Congratulating Our Colleague, Emily Hall

By Kim Moreland

Emily Hall

Emily Hall

Kim Moreland is the current Assistant Director of the Writing Fellows Program at the University of Wisconsin-Madison. She is a Ph.D candidate in the Composition and Rhetoric program and is writing her dissertation on agency and authorship in networks. She has been teaching in the Writing Center since 2008.

In this post, I’d like congratulate my mentor and colleague, Emily Hall, Director of the Writing Fellows Program at the University of Wisconsin-Madison, and the winner of the NCPTW 2013 Ron Maxwell Award. This award is “given annually to a professional in the National Conference on Peer Tutoring in Writing organization who has contributed with distinction to undergraduate student development through promoting collaborative learning among peer tutors in writing.” I can’t imagine a more appropriate or worthy recipient for such an award; Emily’s contributions to the field of peer tutoring are truly inspiring, and, for many of the students who have worked with her, myself included, life-changing.  (For additional information about the award and to see the illustrious group of previous recipients, go here.)

“Learning originates with an undergraduate student, not with an institutional authority.”

Emily has been involved with the Writing Fellows Program at the UW since it started in 1997 and has served as its director since 1999.  Her work with undergraduate students, graduate students, and faculty has had a profound impact on teaching and writing throughout much of the university. The program currently has 51 active Fellows who are working with over 500 undergraduate students this semester.

The program is designed so that students and professors receive the benefits of peer tutoring, and so that undergraduate students can play a role in the teaching mission of the university.  As Emily writes, “Learning originates with an undergraduate student, not with an institutional authority.”  As undergraduate peer tutors, Writing Fellows are assigned to a particular course each semester.  They work closely with professors and work with the students on two assignments, first giving extensive written feedback and then meeting with the students in conference.  This gives Fellows a teaching role that is usually reserved for graduate students.  Under Emily’s extraordinary leadership, hundreds of students as well as many professors have benefitted from collaborating with peer tutors.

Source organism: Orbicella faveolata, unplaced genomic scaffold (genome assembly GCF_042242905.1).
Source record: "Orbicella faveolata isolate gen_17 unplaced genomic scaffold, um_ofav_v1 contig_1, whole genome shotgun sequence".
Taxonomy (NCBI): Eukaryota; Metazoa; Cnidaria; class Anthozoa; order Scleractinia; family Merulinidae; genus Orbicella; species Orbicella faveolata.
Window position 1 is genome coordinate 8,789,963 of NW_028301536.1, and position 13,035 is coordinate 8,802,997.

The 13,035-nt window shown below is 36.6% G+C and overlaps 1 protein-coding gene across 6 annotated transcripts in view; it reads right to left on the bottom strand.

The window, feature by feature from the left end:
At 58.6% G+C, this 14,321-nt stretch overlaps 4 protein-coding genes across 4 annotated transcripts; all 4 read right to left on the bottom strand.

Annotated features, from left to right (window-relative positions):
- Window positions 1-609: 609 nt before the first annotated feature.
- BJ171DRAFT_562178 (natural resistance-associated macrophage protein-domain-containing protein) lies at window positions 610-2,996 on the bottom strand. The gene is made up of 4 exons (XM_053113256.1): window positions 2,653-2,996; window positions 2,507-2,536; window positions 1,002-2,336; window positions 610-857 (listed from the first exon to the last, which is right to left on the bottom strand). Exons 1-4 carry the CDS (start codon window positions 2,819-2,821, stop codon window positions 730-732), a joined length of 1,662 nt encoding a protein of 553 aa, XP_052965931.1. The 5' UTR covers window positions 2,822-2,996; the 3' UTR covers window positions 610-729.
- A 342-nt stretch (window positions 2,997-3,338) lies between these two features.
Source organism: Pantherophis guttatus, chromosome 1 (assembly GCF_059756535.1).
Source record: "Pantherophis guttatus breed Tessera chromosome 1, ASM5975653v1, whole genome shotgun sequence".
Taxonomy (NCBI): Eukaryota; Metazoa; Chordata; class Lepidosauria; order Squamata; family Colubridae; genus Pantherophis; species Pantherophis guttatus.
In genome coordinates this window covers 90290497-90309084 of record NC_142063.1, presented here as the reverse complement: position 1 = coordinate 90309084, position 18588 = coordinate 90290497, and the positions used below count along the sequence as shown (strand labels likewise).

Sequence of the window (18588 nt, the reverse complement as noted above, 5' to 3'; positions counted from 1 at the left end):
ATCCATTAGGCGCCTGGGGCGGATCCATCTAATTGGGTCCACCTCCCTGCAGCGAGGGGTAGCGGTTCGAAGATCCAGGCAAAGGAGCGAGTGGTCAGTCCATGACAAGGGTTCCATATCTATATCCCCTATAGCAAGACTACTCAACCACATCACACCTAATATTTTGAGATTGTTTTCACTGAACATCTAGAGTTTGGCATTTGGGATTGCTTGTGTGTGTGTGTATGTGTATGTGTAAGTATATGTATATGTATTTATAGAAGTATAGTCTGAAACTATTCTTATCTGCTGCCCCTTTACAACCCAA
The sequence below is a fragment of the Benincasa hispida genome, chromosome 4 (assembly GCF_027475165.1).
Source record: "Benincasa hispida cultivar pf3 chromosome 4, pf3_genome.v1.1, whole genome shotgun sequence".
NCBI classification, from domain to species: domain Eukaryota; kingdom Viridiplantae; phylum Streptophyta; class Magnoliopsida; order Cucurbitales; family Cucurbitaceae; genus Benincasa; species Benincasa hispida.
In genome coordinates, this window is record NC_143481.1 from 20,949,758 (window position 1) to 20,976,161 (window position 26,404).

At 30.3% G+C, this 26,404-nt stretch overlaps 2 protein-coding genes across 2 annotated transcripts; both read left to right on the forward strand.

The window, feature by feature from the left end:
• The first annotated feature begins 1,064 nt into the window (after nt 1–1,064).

The Fellows also undergo extensive training through English 316, a 3-credit honors seminar in Writing Across the Curriculum.  In this course, Emily collaborates with Fellows, teaching them to be smart readers of drafts and skilled commenters.  This course not only gives Fellows support and strategies for their tutoring, but it is aimed to empower them as scholars of writing and tutoring.  Under Emily’s thoughtful guidance, all Fellows complete an original research project related to the tutoring of teaching and writing.  These projects recognize the voices of peer tutors, shaping their own tutoring practices as well as the practices of others as they present their work to colleagues and at national conferences.  Emily’s tremendous dedication to undergraduate research and her belief that peer tutors must reflect and critically examine the field of writing studies have been a crucial component of our program.

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Now is The Writing Center Website of Our Discontent, Made Glorious Summer by This Sum of Our Work

By Christopher J. Syrnyk, Assistant Professor of Communication, and Faculty Liaison, Advance Credit Program for Communication Courses, Oregon Tech

Christopher Syrnyk, former UW-Madison Writing Center TA, current Assistant Professor at Oregon Tech

Christopher Syrnyk, Assistant Professor of Communication, Oregon Tech

At Oregon Tech, where I became an Assistant Professor this fall in the Communication Department, I volunteered during a recent Communication department meeting to take on the role of the department’s Web Content Manager. Volunteering for this role, of course, reminded me that I had promised Brad Hughes to write a blog post for Another Word about a project that four TAs and I undertook to revise part of the UW-Madison Writing Center’s website.

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Writing Fellow Alexis Brown Selected as a 2012 Rhodes Scholar

By Emily B. Hall, Director, UW-Madison Writing Fellows Program.

Alexis Brown, 2012 Rhodes Scholar from UW-Madison

Alexis Brown, 2012 Rhodes Scholar from UW-Madison

Those of us who know her and work with her in the Writing Fellows program are simply thrilled that Alexis Brown has been selected as a Rhodes Scholar for 2012.  A deeply motivated student, Alexis has an outstanding academic record and a rich and varied set of intellectual and leadership experiences.  In addition to founding and editing the Madison Journal of Literary Criticism, keeping up with her coursework in two demanding majors, and working for Americorps, Alexis has left an indelible mark on our program as a Writing Fellow.  She has provided thoughtful, critically astute feedback to students in courses in English, psychology, and legal studies. In her Writing Fellows seminar, Alexis wrote an outstanding paper that explored how phatic speech (or small talk) can create a sense of community between Writing Fellows and students and can facilitate meaningful conversations about writing and academic discourse.

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